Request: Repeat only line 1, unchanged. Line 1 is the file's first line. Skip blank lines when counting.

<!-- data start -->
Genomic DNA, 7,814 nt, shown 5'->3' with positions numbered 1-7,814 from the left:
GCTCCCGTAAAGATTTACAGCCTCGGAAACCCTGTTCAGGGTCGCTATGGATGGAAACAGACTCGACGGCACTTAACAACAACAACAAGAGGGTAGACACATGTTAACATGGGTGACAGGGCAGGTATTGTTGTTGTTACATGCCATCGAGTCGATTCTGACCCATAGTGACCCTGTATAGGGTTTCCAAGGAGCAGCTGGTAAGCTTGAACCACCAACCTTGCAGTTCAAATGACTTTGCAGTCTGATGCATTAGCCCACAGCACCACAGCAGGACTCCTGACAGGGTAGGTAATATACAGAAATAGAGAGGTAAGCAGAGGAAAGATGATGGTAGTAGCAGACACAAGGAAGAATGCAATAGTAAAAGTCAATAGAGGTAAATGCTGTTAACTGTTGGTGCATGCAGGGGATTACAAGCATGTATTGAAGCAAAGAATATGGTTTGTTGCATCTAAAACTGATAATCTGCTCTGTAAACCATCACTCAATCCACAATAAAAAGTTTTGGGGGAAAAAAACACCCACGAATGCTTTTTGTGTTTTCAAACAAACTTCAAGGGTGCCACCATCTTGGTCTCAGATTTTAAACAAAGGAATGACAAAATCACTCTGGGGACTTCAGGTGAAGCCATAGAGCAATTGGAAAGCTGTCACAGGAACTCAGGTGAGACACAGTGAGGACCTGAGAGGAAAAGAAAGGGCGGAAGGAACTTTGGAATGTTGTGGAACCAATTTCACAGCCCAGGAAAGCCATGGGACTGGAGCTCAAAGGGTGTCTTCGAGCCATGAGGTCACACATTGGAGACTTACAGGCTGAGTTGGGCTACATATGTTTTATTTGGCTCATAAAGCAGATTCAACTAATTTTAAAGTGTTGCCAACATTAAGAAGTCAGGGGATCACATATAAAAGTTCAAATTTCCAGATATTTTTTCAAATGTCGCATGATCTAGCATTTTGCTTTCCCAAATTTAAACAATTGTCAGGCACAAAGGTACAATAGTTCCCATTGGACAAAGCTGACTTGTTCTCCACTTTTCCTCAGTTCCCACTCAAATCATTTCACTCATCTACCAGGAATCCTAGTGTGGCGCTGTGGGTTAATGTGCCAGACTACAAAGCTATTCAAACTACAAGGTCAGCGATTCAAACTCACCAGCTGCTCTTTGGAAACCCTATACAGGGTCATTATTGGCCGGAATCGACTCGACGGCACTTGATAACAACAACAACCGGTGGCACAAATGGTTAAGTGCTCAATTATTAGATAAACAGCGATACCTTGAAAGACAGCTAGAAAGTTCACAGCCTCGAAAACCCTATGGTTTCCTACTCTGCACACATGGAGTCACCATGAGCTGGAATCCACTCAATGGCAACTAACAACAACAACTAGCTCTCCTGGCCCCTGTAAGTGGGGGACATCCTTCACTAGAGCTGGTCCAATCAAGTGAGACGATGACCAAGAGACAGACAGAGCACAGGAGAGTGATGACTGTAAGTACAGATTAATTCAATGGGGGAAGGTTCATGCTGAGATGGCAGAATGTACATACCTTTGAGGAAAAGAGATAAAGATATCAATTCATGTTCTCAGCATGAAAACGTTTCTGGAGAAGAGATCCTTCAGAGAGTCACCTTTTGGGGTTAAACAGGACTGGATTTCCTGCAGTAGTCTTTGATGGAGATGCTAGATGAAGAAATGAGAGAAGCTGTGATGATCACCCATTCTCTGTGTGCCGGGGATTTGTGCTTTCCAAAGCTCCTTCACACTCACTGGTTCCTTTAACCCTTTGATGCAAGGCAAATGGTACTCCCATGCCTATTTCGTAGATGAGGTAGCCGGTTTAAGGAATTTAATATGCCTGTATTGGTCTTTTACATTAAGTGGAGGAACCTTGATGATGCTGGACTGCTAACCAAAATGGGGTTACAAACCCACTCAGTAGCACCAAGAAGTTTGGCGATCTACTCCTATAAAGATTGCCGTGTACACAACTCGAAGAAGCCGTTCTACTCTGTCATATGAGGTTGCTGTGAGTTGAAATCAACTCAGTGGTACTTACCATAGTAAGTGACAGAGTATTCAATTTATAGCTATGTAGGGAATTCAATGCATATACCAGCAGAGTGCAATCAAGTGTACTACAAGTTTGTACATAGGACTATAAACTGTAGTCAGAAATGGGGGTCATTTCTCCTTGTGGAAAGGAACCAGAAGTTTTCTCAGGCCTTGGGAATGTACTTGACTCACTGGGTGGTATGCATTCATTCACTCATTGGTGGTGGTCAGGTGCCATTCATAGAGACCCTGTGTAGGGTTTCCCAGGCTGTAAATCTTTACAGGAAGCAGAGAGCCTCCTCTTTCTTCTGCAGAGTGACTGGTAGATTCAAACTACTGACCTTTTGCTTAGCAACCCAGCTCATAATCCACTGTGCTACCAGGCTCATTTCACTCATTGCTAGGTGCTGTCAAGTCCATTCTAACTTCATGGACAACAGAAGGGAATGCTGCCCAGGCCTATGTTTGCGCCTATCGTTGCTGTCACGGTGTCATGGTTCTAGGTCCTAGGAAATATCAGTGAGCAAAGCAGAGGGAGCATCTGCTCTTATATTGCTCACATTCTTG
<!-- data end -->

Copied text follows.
Genomic DNA, 7,814 nt, shown 5'->3' with positions numbered 1-7,814 from the left: